By Teryn Norris & Devon Swezey
Originally published by The Stanford Review
You know the world is changing when the president’s first trip to Asia is defined by a new U.S. foreign policy dubbed “strategic reassurance” – convincing China that the United States has no intention of containing its growing power or endangering its foreign investments. As the New York Times put it, “When President Obama visits China for the first time on Sunday, he will, in many ways, be assuming the role of profligate spender coming to pay respects to his banker.”
You also know times are changing when China, the world’s greatest polluter, and other Asian nations are poised to dominate the burgeoning global clean-tech industry by out-investing the United States. That’s the conclusion of a large new report we co-authored called “Rising Tigers, Timid Giant (PDF),” released this week by the Breakthrough Institute and Information Technology & Innovation Foundation. The report is the first to thoroughly benchmark clean energy competitiveness in four nations – China, Japan, South Korea, and the United States – and finds the following:
“Asia’s rising ‘clean technology tigers’ – China, Japan, and South Korea – have already passed the United States in the production of virtually all clean energy technologies and over the next five years will out-invest the U.S. three-to-one in these sectors… While some U.S. firms will benefit from the establishment of joint ventures overseas, the jobs, tax revenues, and other benefits of clean tech growth will overwhelmingly accrue to Asian nations… Should the investment gap persist, the U.S. will import the overwhelming majority of clean energy technologies it deploys.”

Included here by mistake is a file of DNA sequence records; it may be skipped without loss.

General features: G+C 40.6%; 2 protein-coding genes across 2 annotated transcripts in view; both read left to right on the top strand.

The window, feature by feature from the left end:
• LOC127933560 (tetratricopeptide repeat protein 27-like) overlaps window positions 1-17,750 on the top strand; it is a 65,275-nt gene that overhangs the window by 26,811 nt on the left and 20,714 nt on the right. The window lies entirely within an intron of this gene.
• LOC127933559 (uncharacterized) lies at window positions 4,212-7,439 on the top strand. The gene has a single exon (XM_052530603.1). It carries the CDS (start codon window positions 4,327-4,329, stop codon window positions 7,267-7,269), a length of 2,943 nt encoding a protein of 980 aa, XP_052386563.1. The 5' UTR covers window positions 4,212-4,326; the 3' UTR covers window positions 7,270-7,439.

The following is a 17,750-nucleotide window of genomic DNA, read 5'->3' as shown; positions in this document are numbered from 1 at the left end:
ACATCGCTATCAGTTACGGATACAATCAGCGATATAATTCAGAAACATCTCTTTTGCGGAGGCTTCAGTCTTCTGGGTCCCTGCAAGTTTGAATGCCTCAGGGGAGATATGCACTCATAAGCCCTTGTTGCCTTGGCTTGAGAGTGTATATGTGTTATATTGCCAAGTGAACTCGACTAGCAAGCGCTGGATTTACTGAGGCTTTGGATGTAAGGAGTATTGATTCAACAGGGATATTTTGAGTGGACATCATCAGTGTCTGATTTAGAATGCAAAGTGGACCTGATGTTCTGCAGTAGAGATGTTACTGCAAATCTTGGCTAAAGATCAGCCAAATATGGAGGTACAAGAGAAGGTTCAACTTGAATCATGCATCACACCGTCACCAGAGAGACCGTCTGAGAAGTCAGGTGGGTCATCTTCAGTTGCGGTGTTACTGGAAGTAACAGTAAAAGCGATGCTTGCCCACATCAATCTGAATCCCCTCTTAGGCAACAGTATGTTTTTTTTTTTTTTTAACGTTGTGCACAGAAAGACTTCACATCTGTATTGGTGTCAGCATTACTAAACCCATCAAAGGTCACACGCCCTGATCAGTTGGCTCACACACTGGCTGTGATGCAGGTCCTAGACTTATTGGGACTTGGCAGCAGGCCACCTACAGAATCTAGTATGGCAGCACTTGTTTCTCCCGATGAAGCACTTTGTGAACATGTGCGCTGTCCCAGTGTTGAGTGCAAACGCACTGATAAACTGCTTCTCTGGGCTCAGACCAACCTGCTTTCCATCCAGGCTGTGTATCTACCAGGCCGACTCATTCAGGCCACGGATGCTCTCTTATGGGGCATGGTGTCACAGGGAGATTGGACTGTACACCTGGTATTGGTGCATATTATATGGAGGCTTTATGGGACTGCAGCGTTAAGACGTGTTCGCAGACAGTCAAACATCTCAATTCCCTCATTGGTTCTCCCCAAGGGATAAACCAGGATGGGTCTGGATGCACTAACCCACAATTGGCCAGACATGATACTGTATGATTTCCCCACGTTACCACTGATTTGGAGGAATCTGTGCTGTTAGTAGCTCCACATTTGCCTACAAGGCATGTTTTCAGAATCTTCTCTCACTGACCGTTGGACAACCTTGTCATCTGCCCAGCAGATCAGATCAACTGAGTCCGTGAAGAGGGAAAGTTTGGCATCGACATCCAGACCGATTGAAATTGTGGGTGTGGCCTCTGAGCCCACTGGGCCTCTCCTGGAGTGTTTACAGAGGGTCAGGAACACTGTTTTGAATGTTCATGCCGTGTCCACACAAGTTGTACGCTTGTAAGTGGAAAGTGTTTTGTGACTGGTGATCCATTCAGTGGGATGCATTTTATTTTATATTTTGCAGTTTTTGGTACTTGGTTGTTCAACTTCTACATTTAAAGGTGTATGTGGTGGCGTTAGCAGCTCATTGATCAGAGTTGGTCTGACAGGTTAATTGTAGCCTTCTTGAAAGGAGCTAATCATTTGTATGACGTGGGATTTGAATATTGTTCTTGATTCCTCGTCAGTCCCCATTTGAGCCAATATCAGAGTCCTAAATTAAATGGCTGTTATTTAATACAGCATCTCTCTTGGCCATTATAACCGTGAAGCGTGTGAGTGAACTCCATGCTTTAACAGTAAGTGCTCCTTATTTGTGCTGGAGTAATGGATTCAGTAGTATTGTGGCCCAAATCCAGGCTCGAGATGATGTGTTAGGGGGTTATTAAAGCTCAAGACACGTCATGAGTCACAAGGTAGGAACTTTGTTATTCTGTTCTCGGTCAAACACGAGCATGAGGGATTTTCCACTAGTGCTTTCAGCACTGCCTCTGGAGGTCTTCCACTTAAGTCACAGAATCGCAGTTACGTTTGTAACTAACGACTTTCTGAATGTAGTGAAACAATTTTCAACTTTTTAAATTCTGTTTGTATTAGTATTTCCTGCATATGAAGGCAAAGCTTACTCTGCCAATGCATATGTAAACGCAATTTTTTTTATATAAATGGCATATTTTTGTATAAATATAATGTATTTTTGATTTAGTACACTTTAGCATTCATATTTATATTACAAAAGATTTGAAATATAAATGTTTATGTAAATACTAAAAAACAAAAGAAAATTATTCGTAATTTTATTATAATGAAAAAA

What do these two changes have in common? They both reflect the accelerating shift of global power from America to Asia, caused in large part by the serious mismanagement of U.S. economic policy.
The Pacific power shift is not a new phenomenon, and the Obama administration is wise to seek stronger ties with the region. The U.S. should applaud Asia’s growth, which is partly an outcome of our own success at promoting economic liberalism and international development. This shift in power is not a zero-sum game, nor should it be: the U.S. and Asia should avoid trade wars at all costs, and we should seize opportunities for partnership on a range of issues, from climate change to nuclear proliferation.
But the growing pace of this power shift should be a cause of major concern for Americans, and it should raise serious questions about our economic policies at the highest level. While the U.S. economy has suffered greatly from a crisis produced by its own financial sector – losing millions of jobs, trillions in economic output, and demanding huge spending packages financed by borrowed money – China has shrugged off the global recession with high levels of growth and self-financed stimulus, all while purchasing billions of Treasury bills to fund a U.S. deficit that has reached historic highs.
Last November, addressing the nation on the evening of his election, President Obama declared that “a new era of American leadership is at hand.” And indeed, his new administration has taken significant steps to remake U.S. foreign policy. But unless the U.S. quickly improves its economic competitiveness, our global leadership will be severely damaged. What is demanded now is a major, coordinated national project to regain our economic competitiveness in strategic sectors while permanently correcting the imbalances that led to the Great Recession.
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